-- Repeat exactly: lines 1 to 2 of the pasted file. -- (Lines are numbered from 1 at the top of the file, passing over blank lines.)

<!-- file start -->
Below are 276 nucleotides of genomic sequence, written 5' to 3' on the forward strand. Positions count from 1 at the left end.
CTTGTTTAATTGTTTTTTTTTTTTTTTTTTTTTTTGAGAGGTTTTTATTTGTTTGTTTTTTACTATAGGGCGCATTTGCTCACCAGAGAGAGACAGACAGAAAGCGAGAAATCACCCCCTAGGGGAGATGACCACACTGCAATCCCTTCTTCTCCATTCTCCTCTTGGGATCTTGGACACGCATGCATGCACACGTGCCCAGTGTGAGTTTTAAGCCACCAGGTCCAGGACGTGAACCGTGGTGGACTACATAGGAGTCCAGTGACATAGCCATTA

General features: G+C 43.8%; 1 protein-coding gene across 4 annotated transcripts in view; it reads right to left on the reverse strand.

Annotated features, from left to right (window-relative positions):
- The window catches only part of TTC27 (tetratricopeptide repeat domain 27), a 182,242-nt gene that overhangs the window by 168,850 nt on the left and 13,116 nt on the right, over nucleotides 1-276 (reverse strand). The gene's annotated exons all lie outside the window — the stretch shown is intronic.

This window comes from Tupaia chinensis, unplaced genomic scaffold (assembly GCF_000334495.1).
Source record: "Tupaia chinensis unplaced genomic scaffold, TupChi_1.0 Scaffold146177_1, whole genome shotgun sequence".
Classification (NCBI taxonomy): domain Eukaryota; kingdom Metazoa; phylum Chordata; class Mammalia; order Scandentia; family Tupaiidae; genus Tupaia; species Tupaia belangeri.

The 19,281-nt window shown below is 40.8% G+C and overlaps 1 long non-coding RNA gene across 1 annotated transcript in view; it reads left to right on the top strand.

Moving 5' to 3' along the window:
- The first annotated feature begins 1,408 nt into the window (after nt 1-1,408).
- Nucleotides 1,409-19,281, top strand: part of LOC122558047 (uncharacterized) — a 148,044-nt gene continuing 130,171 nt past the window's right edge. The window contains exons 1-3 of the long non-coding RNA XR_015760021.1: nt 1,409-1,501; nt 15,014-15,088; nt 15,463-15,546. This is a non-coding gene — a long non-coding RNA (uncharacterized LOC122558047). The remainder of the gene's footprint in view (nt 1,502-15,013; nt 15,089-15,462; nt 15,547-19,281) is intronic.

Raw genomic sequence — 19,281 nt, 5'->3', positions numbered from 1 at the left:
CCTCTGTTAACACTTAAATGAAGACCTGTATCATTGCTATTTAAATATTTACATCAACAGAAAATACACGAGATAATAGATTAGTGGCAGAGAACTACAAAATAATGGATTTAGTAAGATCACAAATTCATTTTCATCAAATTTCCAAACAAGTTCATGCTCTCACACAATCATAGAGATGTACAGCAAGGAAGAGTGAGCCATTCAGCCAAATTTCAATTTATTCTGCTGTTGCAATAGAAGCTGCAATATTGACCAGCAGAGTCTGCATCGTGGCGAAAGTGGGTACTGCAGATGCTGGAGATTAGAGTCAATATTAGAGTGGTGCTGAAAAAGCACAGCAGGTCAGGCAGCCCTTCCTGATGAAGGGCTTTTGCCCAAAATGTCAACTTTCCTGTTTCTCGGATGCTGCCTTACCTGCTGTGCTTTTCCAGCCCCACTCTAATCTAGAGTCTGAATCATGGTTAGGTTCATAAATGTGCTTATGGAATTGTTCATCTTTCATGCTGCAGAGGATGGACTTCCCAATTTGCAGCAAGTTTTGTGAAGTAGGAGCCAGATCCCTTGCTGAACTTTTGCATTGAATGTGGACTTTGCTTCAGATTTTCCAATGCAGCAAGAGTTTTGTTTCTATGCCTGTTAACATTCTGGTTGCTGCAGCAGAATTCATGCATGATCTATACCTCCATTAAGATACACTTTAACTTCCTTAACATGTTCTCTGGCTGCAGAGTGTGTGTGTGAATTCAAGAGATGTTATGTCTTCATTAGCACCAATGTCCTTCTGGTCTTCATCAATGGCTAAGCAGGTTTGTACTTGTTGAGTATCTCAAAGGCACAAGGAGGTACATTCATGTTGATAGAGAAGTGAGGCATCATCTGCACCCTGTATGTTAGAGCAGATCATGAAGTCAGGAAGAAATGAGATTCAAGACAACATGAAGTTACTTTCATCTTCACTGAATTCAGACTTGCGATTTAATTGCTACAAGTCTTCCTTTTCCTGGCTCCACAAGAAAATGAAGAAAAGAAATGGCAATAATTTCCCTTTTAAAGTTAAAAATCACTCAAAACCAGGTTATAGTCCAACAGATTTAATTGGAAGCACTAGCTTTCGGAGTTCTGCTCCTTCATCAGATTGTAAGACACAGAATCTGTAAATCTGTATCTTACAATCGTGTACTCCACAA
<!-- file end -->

Below are 276 nucleotides of genomic sequence, written 5' to 3' on the forward strand. Positions count from 1 at the left end.
CTTGTTTAATTGTTTTTTTTTTTTTTTTTTTTTTTGAGAGGTTTTTATTTGTTTGTTTTTTACTATAGGGCGCATTTGCTCACCAGAGAGAGACAGACAGAAAGCGAGAAATCACCCCCTAGGGGAGATGACCACACTGCAATCCCTTCTTCTCCATTCTCCTCTTGGGATCTTGGACACGCATGCATGCACACGTGCCCAGTGTGAGTTTTAAGCCACCAGGTCCAGGACGTGAACCGTGGTGGACTACATAGGAGTCCAGTGACATAGCCATTA